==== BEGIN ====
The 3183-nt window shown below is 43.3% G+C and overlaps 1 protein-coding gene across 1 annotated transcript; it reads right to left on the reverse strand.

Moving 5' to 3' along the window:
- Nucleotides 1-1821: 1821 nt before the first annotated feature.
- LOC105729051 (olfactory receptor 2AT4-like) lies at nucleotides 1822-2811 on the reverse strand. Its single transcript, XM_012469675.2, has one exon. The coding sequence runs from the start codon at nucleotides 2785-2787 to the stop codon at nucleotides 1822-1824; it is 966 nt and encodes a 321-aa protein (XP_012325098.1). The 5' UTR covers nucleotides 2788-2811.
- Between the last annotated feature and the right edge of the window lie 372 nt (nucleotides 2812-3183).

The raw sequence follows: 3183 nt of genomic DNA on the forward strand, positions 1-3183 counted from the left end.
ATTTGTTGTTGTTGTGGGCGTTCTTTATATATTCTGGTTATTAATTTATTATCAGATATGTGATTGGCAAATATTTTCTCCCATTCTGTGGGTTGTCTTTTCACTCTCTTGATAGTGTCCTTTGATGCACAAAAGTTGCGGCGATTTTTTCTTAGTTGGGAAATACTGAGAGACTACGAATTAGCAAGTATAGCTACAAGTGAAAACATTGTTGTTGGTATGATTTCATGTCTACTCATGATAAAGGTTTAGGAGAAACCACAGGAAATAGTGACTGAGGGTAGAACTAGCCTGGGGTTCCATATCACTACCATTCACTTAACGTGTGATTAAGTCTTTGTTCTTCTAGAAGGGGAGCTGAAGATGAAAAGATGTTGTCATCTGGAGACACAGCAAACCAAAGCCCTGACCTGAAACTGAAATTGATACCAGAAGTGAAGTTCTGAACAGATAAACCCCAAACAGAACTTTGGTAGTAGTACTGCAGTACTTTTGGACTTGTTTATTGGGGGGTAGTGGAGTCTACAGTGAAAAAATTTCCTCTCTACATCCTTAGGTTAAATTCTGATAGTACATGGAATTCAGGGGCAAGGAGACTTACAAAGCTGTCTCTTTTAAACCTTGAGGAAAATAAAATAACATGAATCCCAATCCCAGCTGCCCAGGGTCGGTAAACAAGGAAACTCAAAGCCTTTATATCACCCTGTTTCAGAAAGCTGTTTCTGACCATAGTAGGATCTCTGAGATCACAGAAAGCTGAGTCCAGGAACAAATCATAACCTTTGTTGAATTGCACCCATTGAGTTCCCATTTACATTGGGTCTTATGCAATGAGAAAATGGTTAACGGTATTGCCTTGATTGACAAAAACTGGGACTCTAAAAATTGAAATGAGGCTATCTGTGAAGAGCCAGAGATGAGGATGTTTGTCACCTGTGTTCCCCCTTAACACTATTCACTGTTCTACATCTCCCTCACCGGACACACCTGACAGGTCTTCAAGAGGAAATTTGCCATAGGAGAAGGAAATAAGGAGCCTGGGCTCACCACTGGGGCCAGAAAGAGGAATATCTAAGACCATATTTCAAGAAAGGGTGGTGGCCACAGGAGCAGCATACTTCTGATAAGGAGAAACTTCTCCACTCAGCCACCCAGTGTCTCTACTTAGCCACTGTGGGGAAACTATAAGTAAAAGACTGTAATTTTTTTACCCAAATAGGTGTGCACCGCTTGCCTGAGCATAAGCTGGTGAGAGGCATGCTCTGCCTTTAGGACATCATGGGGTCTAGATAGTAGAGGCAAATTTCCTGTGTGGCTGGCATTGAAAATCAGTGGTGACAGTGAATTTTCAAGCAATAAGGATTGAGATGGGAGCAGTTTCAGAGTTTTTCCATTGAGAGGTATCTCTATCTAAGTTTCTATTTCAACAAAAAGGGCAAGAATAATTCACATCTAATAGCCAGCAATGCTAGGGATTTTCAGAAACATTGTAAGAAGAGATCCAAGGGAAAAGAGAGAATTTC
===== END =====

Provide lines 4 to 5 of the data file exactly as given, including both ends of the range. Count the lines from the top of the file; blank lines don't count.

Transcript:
- LOC105729051 (olfactory receptor 2AT4-like) lies at nucleotides 1822-2811 on the reverse strand. Its single transcript, XM_012469675.2, has one exon. The coding sequence runs from the start codon at nucleotides 2785-2787 to the stop codon at nucleotides 1822-1824; it is 966 nt and encodes a 321-aa protein (XP_012325098.1). The 5' UTR covers nucleotides 2788-2811.
- Between the last annotated feature and the right edge of the window lie 372 nt (nucleotides 2812-3183).